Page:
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Mars Craters

The Mars Global Surveyor's Mars Orbiter Camera has found that meteorites are hitting the Martian surface and forming new craters all the time. If you were living on Mars, chances are that within 10 or 20 years, an impact would occur close enough to where you live that you'd notice it -- perhaps you'd hear the impact and it would startle you out of your seat.

A year ago, it had not occurred to the camera team that they could find places on Mars where meteorites had impacted the surface during the course of the mission. Such craters, if they were forming at all, would be a few meters to a few tens of meters across; much too small to notice (or so they thought) in the wide-angle camera coverage. But, on Jan. 9, 2006, they began to realize that not only could we find such craters, we might also be able to characterize the present-day impact cratering rate on Mars. Surveying for fresh craters formed during the mission would provide the first direct observation--for any body in the solar system, including Earth and its Moon--of the present-day cratering rate. This in turn can help test models used all the time by members of the scientific community to estimate the age of features on planetary surfaces.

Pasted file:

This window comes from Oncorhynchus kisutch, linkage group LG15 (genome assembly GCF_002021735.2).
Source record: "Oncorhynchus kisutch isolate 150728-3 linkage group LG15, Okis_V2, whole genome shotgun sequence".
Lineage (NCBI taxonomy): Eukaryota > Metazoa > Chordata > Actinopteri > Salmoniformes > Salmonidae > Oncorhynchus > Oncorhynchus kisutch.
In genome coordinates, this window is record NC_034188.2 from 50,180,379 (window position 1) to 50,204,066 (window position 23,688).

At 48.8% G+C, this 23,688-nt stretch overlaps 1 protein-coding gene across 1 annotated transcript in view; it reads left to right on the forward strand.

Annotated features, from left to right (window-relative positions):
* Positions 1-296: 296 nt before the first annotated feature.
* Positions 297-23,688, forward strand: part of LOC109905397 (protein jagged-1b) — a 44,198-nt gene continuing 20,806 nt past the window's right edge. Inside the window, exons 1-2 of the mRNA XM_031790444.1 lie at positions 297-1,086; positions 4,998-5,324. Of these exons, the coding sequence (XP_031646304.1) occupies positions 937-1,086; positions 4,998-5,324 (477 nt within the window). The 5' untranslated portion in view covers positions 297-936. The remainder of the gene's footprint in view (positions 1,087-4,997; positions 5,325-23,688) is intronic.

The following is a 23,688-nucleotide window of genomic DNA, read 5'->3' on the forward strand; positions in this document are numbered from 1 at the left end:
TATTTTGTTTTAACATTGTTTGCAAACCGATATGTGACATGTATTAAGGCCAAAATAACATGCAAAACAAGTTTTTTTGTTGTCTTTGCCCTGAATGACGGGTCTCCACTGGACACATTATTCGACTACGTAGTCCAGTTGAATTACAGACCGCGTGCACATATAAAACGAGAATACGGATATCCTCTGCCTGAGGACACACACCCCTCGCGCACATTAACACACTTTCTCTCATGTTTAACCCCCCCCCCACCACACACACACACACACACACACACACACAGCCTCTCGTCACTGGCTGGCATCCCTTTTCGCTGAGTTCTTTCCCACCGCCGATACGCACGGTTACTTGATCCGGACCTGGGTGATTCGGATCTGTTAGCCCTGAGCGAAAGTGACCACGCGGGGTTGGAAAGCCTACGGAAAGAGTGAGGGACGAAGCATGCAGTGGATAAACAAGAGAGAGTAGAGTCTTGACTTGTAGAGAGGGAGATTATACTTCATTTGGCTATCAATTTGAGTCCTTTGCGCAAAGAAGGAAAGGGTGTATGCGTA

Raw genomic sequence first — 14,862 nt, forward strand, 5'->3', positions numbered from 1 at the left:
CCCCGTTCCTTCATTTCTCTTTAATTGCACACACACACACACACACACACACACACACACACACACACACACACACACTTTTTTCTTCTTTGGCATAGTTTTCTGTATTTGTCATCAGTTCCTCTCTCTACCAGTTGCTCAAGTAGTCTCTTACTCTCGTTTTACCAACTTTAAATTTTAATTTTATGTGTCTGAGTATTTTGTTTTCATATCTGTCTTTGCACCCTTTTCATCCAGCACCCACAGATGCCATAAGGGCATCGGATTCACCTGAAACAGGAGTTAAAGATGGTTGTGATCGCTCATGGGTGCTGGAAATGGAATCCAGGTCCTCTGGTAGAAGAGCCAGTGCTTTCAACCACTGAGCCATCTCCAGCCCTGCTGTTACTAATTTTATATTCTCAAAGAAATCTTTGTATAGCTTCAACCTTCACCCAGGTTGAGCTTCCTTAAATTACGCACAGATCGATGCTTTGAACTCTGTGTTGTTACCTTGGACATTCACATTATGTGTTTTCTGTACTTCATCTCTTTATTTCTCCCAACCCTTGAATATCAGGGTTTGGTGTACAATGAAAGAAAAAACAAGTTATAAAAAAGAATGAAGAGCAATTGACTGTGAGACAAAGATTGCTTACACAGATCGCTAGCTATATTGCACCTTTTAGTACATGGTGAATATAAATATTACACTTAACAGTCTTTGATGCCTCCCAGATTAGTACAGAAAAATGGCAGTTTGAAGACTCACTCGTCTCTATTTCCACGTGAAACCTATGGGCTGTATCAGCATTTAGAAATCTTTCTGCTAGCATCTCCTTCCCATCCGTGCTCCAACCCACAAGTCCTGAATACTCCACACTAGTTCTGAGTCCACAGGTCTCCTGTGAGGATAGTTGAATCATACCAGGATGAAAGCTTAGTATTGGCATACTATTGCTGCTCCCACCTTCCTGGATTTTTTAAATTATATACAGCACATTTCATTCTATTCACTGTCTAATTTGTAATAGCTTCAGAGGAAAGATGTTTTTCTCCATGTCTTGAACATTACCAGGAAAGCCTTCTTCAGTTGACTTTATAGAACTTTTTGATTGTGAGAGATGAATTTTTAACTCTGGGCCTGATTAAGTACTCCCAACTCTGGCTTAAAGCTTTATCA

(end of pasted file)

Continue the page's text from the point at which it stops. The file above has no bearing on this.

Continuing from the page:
The first fresh impact site was first noticed on Jan. 9, 2006, in an image acquired three days earlier. The image was acquired by the wide-angle camera at its highest possible spatial resolution, about 240 meters (262 yards) per pixel. To the northwest of the area imaged by the narrow-angle camera, the red, wide-angle context frame showed a dark spot. This spot was not present in any previous image acquired by any spacecraft, from Mariner 9 (which arrived in 1971) on down through Mars Express (which arrived in 2003).

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